Prayer is the key to doing God’s will. Not that He is likely to put a burning bush that is not consumed in our paths. But that prayer keeps us in contact with grace. If we want to do something about persecuted Christians — and I hope sincerely that every one who reads this does — begin with prayer. I don’t mean one Rosary or some small bit of jingoistic something you learned as a child. I mean walking with the Lord in prayer day after day after day.

Just pray and wait. If God wants active work from you, you’ll know soon enough. If, on the other hand, He wants you to be a permanent prayer warrior, do that.

I was thrilled with what the reader said that day. Excited. Because I think he’s the kind of person who actually will do something. I do not want to stifle anyone in that. I only ask that in all the doing, we pray and wait on the Lord lead us first.

All work for God begins with prayer. That’s a truth of life in Christ as I know it.

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  • Heloise1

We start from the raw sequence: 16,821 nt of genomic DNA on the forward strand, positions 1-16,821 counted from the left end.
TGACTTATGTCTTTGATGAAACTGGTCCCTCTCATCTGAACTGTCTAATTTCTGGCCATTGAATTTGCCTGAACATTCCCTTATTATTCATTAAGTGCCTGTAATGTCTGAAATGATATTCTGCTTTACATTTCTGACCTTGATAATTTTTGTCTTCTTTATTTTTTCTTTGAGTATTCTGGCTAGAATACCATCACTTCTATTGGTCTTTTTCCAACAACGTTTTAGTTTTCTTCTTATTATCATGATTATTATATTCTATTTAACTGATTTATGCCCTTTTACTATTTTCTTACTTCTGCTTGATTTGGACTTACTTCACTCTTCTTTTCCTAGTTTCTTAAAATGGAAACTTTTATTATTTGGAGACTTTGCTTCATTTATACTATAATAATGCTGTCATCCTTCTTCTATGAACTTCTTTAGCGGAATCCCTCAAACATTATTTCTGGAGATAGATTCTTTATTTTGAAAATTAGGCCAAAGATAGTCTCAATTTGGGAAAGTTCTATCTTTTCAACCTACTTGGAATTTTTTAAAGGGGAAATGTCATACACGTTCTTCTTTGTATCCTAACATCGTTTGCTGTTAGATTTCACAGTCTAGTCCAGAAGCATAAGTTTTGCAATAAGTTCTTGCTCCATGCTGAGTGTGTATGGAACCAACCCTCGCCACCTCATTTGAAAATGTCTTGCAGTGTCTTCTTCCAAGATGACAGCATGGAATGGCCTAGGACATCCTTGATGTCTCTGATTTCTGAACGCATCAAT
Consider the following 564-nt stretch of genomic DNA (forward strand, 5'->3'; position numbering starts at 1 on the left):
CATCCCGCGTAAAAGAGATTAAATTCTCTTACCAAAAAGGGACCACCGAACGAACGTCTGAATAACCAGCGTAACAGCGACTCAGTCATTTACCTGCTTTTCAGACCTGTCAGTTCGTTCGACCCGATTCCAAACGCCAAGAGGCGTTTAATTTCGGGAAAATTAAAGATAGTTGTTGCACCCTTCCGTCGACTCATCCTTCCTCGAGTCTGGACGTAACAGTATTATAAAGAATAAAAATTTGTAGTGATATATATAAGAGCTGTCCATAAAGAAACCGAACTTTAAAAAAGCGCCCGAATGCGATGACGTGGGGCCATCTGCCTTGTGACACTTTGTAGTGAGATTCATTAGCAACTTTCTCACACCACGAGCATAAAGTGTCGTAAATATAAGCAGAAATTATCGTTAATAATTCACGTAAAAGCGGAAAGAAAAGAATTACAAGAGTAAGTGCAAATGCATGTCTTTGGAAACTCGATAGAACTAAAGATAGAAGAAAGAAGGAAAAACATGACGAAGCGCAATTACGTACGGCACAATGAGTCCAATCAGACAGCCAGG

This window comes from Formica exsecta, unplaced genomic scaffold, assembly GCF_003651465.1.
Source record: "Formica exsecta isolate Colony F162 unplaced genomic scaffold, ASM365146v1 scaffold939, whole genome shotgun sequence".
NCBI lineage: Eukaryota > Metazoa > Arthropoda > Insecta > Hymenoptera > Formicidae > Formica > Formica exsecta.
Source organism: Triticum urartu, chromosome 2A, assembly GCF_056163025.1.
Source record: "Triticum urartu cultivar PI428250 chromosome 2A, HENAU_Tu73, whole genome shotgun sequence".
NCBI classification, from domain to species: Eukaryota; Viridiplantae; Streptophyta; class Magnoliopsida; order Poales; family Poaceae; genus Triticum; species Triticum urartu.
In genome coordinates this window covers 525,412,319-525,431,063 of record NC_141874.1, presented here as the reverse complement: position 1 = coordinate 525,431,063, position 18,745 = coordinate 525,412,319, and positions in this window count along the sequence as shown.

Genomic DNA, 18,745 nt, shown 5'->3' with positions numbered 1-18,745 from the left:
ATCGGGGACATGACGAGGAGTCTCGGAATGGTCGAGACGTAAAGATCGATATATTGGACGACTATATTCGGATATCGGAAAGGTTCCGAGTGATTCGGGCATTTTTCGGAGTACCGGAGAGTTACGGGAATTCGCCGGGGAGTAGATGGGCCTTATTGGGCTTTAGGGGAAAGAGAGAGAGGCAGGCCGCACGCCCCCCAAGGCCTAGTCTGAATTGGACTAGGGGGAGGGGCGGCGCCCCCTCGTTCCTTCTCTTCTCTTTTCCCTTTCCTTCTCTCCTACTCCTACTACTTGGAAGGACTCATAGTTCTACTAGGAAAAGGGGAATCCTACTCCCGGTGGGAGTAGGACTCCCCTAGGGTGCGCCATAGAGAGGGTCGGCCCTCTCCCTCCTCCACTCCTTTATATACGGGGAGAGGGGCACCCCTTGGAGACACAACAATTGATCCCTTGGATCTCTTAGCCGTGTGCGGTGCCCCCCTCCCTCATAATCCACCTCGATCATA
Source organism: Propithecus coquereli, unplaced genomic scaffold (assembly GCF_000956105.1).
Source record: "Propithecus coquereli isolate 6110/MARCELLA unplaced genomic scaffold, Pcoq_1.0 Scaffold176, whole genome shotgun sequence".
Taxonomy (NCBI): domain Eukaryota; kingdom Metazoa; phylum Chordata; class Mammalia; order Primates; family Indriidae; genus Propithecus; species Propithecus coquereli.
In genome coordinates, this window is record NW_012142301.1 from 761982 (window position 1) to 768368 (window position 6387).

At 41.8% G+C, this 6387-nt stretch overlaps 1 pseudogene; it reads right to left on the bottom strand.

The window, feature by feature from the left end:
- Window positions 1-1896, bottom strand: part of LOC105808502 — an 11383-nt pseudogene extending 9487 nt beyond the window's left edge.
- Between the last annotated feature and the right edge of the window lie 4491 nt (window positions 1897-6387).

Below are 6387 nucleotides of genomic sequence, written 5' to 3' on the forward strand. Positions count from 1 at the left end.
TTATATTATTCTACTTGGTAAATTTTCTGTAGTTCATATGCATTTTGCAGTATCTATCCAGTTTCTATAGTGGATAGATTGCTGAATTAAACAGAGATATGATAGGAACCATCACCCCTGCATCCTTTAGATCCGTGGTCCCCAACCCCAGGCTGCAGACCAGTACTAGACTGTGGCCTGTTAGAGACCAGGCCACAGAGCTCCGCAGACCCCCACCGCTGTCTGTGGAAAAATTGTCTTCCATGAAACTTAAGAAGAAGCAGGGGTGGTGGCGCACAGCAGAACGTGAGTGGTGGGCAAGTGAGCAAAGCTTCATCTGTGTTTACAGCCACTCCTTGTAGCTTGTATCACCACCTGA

Pray for the men and women in the United States Air Force also. Big articles in Texas papers about Christians threatened, disciplined, and silenced for their faith at the base in San Antonio. This is how the war on Christians is moving right along in our own country.

  • Manny

    Hey i know who you are talking about! And i’ve drafted that letter to Cardinal Dolan. I want to let it settle in my brain and reread it before I send it off. :)

    • hamiltonr

      Bless you Manny.

    • peggy-o

      Manny I hope you follow through on that letter after prayer I am trying not to judge the cardinal, but am perplexed lately and have thought of writing too. My spiritual director thinks he’s weak but I keep hoping my hometown spiritual brother will bring firmness to his collegiality for the good of those troubled souls he hangs with and the scandal it causes It would be good for him to hear your point of view so go for it!

      • Manny

        Thanks Peggy. I will.

  • peggy-o